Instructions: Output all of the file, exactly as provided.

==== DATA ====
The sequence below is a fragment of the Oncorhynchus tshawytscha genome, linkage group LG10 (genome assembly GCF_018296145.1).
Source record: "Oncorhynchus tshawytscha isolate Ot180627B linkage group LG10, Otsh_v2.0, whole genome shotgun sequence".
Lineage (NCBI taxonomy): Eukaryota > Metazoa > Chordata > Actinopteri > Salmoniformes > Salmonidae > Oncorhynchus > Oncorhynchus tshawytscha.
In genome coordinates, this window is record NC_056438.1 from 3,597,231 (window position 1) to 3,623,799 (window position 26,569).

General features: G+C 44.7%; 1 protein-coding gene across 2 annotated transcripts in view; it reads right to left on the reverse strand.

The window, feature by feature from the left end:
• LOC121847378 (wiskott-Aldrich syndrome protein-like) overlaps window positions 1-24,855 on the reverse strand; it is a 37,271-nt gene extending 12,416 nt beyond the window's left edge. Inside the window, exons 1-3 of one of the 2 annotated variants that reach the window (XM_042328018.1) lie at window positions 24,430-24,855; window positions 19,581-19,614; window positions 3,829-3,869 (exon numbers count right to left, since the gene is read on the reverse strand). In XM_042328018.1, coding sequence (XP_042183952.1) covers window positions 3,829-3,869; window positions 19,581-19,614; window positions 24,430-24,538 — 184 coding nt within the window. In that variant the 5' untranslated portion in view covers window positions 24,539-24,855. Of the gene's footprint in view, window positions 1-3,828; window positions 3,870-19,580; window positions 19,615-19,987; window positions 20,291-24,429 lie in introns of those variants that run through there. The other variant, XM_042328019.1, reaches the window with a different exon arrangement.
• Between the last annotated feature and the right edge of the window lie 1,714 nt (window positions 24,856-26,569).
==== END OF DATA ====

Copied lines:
The sequence below is a fragment of the Oncorhynchus tshawytscha genome, linkage group LG10 (genome assembly GCF_018296145.1).
Source record: "Oncorhynchus tshawytscha isolate Ot180627B linkage group LG10, Otsh_v2.0, whole genome shotgun sequence".
Lineage (NCBI taxonomy): Eukaryota > Metazoa > Chordata > Actinopteri > Salmoniformes > Salmonidae > Oncorhynchus > Oncorhynchus tshawytscha.
In genome coordinates, this window is record NC_056438.1 from 3,597,231 (window position 1) to 3,623,799 (window position 26,569).

General features: G+C 44.7%; 1 protein-coding gene across 2 annotated transcripts in view; it reads right to left on the reverse strand.

The window, feature by feature from the left end:
• LOC121847378 (wiskott-Aldrich syndrome protein-like) overlaps window positions 1-24,855 on the reverse strand; it is a 37,271-nt gene extending 12,416 nt beyond the window's left edge. Inside the window, exons 1-3 of one of the 2 annotated variants that reach the window (XM_042328018.1) lie at window positions 24,430-24,855; window positions 19,581-19,614; window positions 3,829-3,869 (exon numbers count right to left, since the gene is read on the reverse strand). In XM_042328018.1, coding sequence (XP_042183952.1) covers window positions 3,829-3,869; window positions 19,581-19,614; window positions 24,430-24,538 — 184 coding nt within the window. In that variant the 5' untranslated portion in view covers window positions 24,539-24,855. Of the gene's footprint in view, window positions 1-3,828; window positions 3,870-19,580; window positions 19,615-19,987; window positions 20,291-24,429 lie in introns of those variants that run through there. The other variant, XM_042328019.1, reaches the window with a different exon arrangement.
• Between the last annotated feature and the right edge of the window lie 1,714 nt (window positions 24,856-26,569).